Regular readers know I’m learning about addiction because I see it as relevant to much of our polluting behavior. I’m not trained as a psychologist, so I’ve looked up the term for a definition and found a lot, not all consistent with each other, many conflicting.
Combining many sources, my working definition is “a brain disorder where someone can’t stop choosing rewarding stimuli despite hurting themselves or others.” I put this definition together based on commonalities of definitions from respected institutions, not based on my personal scientific observations. Independent of institutions’ definitions, I observe people around me doing what falls within that definition.
People meeting that definition include the hard drug users in Washington Square Park and people who use social media becoming miserable, including to the point of suicide. Scientific institutions recognize these addictions. I see many behaviors meeting the definition but recent enough that institutions probably haven’t had time to consider recognizing them. They include littering, consuming doof, and overtraveling.
Speaking of littering, I see people littering sadly often. I see litter nearly everywhere nearly all the time. Without going out of my way, I may pick up a hundred pieces in a day.
Can you distinguish addicted from stupid?
I’ve been thinking lately about the challenge of distinguishing between hurting yourself out of addiction and—I know many will understand me, but if you look without judgment you’ll see I’m writing innocuously—hurting yourself out of being stupid. To clarify, I’m not saying anyone is stupid for being addicted, so anyone who reads what I wrote that way is misunderstanding me. On the contrary, you can get clean from addiction. I’m exploring to what extent one can distinguish harm-yourself addicted from harm-yourself stupid.
Then lo and behold, podcast guest and fellow professor at NYU Jonathan Haidt wrote about Americans being stupid lately in his piece Why the Past 10 Years of American Life Have Been Uniquely Stupid. In particular, he writes about social media causing it: “In the 20th century, America built the most capable knowledge-producing institutions in human history. In the past decade, they got stupider en masse.”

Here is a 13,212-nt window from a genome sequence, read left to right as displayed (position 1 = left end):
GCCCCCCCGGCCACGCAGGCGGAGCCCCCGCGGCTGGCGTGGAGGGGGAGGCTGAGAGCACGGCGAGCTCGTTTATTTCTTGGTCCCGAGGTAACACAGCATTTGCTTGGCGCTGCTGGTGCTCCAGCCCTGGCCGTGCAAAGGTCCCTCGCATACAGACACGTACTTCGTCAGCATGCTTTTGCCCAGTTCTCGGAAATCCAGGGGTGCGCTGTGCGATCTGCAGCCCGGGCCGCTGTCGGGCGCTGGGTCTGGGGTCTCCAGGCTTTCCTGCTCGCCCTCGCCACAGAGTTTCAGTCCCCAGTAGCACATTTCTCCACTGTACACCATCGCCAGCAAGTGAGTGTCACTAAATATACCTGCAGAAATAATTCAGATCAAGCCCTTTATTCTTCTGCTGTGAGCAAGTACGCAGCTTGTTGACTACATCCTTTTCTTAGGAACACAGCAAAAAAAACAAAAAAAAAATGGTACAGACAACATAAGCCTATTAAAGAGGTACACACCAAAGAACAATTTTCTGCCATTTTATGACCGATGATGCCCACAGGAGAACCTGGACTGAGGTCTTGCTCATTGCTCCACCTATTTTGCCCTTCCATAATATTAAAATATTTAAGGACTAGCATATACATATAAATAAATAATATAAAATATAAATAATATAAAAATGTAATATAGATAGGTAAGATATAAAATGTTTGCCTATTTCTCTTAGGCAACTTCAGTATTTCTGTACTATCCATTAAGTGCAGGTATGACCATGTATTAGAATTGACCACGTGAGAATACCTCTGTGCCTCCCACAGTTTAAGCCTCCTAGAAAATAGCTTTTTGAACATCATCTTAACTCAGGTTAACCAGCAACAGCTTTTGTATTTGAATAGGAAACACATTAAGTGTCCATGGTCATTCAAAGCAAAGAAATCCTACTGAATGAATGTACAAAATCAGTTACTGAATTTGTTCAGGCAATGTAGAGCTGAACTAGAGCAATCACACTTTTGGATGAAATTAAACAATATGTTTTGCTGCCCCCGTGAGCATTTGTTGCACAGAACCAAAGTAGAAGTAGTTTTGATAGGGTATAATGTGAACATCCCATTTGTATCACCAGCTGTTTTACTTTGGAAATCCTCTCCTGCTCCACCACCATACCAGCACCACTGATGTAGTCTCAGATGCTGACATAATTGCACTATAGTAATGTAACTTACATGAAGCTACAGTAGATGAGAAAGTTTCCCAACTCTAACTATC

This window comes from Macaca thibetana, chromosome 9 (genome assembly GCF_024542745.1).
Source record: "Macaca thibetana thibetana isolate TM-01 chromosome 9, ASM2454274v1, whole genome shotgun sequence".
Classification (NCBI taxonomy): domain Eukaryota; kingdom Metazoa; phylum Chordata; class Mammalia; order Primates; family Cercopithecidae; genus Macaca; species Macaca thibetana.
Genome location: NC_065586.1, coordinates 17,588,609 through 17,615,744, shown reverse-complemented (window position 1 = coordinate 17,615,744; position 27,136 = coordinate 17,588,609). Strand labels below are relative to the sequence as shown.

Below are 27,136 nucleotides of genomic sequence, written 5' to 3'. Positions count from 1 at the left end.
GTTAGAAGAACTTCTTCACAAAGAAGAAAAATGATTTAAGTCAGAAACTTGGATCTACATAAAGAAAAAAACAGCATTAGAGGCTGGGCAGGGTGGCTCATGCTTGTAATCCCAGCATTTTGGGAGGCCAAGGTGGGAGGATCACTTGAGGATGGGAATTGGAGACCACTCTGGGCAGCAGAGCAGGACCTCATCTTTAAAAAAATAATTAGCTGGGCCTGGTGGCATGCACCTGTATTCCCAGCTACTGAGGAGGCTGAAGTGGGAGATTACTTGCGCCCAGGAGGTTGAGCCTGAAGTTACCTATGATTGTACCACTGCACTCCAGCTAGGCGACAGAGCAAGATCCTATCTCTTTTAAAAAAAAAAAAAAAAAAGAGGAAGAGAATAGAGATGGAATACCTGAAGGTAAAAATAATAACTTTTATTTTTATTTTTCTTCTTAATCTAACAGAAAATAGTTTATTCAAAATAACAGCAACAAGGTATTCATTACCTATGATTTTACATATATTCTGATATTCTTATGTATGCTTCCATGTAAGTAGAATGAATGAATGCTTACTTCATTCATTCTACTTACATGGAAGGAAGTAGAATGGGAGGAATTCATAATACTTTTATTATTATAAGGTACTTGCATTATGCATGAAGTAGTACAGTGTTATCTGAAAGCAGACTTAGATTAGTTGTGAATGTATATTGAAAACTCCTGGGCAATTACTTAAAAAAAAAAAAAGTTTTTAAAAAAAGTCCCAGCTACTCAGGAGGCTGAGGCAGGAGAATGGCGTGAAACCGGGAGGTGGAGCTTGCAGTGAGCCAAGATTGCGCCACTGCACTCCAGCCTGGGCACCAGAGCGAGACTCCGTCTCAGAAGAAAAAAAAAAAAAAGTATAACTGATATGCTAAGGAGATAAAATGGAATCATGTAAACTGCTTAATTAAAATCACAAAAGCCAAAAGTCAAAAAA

What do you know? I’m not the only person seeing what looks like stupidity. He goes farther than I do, calling people and institutions stupid, but not individuals, as he sees it as a social effect, as I understand. For my part, I’m calling no one stupid, only that I find it increasingly challenging to distinguish addicted people from stupid. Also, when I consider that a lot of polluting behavior meets many definitions of addiction, including my working definition, nearly everyone seems addicted. When I see someone litter, I can tell they’re probably addicted to polluting behavior. Are they being stupid? What about people who spend money on things they know will hurt them, like coffee in a disposable cup every morning?
Haidt continues, “People who think differently and are willing to speak up if they disagree with you make you smarter, almost as if they are extensions of your own brain. People who try to silence or intimidate their critics make themselves stupider, almost as if they are shooting darts into their own brain.”
He clarifies that it’s happening more recently: “This, I believe, is what happened to many of America’s key institutions in the mid-to-late 2010s. They got stupider en masse because social media instilled in their members a chronic fear of getting darted.”
Why it matters
I think it matters because I think knowing that risking addiction risks making yourself indistinguishable from stupid may deter people from starting. I think some addicted people will see what they are doing to themselves and fight and overcome their addictions more, including polluting less. Polluting hurts humans, animals, and plants, lowering Earth’s ability to sustain life.
We all benefit from anyone getting clean from their addiction. In particular, I benefit from you getting clean. If you see that you polluting makes you indistinguishable from stupid, you may stop.
Haidt shows how high the stakes, for what harm social media can cause. “But it is within our power to reduce social media’s ability to dissolve trust and foment structural stupidity.” I see the harm pollution can cause as greater. From a leadership view, many problems addiction causes are different manifestations of the same problem: our brain disorders where we can’t stop choosing rewarding stimuli despite hurting ourselves or others.
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